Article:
Construction was long and slow, but very rewarding. One of the biggest challenges in the building process for a DIYer is first finding a place to build. Our good friend Tom, a master carpenter and general contractor, generously let us build on his property and use his tools. He also mentored us and helped us accomplish some of the most difficult aspects of the build, like framing. Later Tom and his wife, Johanna, created their own tiny house on wheels business, Perch & Nest, a tiny home and cottage company.
Christian’s favorite phase of building is the finishing work. He loves the details, and also has a great problem-solving skill set. Christian came up with many killer multifunctional and space-saving storage features and crafted a beautiful interior. Downsizing is a prerequisite of living tiny, but the effective use of space, to house your remaining things while maintaining a sense of openness, is crucial.
Also embracing your personal sense of style and tailoring your home for your needs is fun and exhilarating.
How do you shower? We shower in our luxuriously large 34” x 36” shower, lined with recycled, galvanized and powder-coated metal sheets. We have a great propane tankless hot water heater offering instant hot water.
Where do you park? Wherever we can. Our tiny house on wheels is not fully off-grid capable, so we rely on plugging in and access to water. We can go a few days without water access, thanks to our 20-gallon freshwater tank. We’ve parked at city and state campgrounds, RV parks, parking lots (at locations where we also held an open house and at Walmart, out of necessity), driveways and in tiny house communities we visit. City and state campgrounds are often beautiful and less expensive than RV parks. If you have off-grid capability, you can score free scenic free parking on Bureau of Land Management land. Through networking online or with friends and folks we meet at events, we find free parking offers on private property. Many kind and generous folks have invited us to stay, for free, on their land. We met this lovely family while showing our tiny house at a home show in Phoenix, and we ended up staying on their property for a week and became good friends.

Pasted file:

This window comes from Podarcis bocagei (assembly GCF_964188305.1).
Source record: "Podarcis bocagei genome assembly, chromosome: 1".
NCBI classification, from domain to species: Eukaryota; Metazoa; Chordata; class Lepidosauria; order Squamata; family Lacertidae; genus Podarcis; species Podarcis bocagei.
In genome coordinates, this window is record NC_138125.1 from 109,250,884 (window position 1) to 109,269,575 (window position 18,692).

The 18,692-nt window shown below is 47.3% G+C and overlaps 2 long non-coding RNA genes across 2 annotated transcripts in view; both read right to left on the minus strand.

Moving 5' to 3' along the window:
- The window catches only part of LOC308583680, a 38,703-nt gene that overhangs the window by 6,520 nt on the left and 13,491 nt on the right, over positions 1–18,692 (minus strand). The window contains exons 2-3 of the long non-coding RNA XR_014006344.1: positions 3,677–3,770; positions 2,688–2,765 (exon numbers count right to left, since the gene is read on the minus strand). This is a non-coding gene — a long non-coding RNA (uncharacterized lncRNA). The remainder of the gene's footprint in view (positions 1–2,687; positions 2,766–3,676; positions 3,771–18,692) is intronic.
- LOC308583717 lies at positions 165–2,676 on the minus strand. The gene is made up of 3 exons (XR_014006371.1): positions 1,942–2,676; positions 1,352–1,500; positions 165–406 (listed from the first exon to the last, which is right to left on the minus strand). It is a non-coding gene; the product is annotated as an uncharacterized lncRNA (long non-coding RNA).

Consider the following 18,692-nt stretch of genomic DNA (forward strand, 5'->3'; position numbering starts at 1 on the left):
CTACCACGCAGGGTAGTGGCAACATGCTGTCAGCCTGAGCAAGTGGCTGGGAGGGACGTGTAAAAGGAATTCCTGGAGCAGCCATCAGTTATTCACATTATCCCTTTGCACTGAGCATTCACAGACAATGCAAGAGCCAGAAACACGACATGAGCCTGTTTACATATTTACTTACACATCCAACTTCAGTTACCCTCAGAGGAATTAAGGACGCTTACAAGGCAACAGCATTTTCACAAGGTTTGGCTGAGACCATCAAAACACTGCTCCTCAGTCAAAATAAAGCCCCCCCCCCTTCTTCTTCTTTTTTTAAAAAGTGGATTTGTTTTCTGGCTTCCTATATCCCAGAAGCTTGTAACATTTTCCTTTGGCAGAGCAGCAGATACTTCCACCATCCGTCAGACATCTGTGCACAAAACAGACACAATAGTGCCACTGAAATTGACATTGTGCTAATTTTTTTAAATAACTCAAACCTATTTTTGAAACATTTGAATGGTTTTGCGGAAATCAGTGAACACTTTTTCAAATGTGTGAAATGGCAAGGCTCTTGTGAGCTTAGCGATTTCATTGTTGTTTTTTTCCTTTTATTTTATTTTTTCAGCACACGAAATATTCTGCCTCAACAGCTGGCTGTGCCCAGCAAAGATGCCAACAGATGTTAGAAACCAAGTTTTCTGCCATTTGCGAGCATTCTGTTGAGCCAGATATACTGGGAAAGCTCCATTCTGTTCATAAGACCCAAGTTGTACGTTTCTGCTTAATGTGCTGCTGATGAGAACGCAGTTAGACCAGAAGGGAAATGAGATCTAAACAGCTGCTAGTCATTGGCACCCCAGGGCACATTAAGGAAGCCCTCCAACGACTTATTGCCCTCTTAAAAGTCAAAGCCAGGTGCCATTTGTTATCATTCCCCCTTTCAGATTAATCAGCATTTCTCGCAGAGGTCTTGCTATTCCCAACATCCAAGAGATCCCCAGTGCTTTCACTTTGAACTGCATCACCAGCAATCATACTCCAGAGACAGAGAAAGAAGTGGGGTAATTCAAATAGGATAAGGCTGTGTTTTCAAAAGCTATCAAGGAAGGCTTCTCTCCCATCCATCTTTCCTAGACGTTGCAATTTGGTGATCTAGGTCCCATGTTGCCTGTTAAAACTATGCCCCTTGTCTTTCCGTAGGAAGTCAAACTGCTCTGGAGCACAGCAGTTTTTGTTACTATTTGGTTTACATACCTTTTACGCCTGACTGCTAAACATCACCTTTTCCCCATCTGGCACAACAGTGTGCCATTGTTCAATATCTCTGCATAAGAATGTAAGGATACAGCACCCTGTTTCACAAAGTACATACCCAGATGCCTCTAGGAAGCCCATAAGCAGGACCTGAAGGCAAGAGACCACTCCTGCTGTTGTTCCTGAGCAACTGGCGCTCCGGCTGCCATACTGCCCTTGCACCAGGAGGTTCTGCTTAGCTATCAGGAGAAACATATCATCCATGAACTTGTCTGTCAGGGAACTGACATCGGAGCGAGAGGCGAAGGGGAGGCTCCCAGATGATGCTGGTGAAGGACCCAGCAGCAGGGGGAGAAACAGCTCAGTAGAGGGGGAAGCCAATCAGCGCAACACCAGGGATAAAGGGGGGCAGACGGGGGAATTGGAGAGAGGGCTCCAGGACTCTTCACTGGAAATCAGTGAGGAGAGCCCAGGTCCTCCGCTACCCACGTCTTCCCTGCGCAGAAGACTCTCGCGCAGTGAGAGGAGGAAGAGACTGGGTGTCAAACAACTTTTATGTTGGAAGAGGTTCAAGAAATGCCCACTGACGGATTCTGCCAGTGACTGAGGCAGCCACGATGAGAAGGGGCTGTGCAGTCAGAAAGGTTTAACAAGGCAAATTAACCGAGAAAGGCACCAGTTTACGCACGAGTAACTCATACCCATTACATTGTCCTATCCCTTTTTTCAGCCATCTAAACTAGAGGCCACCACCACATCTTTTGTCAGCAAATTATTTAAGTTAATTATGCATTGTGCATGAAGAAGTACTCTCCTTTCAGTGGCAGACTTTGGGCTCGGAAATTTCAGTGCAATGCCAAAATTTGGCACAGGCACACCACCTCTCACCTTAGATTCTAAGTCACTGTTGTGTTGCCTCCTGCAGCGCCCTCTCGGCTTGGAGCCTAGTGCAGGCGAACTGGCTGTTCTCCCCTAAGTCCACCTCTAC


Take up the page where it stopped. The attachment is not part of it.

Exploring the great outdoors on foot or by bike, attending live events and saying "yes" to spontaneous invites from folks we meet on the road, like attending a rural bluegrass festival or an invite-only corporate meeting with Cirque du Soleil entertainment (believe me, it was amazing).
For me, tiny living is an expression of the essence of who you are; it leaves you with the items you most love and most need.
Go for it. There is absolutely no time like the present to prioritize your well-being and embrace adventure. If you keep putting it off, it will only get harder to begin.
Start saving and research, research, research. How tiny is right for you? Is building your own house feasible? Access to available land, tools and a support group are crucial to success of DIY builds. There are many great online resources, YouTube videos and workshops. If you don’t know how to do something, ask an expert for advice or guidance. Do you want to travel occasionally or frequently? For frequent travel, we recommend going tinier, 20’ or smaller. The bigger the house, the harder it is to maneuver on the road and in and out of parking spots.